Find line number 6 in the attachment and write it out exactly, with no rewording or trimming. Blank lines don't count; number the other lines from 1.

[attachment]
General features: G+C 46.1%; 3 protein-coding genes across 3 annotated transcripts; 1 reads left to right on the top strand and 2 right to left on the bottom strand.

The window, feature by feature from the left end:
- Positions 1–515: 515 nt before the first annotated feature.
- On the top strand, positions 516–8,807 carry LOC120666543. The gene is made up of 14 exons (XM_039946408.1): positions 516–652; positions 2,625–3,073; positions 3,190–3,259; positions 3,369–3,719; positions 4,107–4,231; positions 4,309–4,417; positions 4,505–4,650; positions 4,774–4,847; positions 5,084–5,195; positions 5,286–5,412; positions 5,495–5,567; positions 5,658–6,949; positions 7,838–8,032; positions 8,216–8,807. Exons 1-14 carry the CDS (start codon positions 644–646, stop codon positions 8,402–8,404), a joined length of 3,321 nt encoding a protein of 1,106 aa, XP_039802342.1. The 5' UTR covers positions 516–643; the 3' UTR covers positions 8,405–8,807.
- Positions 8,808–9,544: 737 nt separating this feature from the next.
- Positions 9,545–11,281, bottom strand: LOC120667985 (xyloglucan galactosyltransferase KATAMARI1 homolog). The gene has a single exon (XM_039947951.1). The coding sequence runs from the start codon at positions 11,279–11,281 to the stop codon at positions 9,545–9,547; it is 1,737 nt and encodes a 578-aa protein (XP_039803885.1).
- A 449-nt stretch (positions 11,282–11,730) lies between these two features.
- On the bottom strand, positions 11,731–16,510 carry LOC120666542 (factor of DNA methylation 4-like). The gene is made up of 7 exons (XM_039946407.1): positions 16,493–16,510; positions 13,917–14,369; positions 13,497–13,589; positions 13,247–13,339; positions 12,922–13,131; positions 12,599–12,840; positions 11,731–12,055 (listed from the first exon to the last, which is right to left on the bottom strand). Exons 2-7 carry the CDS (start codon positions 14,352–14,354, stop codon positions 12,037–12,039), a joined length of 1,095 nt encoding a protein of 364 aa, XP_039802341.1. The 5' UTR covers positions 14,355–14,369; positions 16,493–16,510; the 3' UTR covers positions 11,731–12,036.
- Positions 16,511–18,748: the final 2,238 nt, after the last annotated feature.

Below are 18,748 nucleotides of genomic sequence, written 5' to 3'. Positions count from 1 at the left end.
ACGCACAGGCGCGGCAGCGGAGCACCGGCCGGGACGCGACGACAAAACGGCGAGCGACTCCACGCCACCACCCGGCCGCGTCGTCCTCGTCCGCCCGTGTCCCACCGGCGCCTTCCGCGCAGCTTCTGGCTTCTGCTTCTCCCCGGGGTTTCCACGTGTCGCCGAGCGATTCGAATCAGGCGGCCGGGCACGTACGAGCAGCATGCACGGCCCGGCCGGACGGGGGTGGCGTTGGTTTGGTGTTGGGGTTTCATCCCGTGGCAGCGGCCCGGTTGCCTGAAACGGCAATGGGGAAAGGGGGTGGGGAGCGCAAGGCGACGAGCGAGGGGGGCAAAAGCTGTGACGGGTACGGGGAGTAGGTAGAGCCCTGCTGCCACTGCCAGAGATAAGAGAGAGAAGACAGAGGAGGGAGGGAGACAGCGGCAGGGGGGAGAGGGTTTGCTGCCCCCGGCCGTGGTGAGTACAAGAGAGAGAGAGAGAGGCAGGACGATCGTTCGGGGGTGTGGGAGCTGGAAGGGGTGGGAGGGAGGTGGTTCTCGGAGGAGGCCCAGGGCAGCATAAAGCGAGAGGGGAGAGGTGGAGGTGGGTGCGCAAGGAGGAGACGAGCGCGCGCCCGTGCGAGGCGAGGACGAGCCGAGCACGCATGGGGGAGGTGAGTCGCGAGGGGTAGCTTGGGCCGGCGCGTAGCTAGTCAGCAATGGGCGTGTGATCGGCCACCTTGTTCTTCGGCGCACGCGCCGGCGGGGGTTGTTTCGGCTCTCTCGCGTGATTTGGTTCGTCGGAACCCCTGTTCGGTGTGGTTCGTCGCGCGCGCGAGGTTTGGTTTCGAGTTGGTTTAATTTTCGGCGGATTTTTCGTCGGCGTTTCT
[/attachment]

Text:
- Positions 9,545–11,281, bottom strand: LOC120667985 (xyloglucan galactosyltransferase KATAMARI1 homolog). The gene has a single exon (XM_039947951.1). The coding sequence runs from the start codon at positions 11,279–11,281 to the stop codon at positions 9,545–9,547; it is 1,737 nt and encodes a 578-aa protein (XP_039803885.1).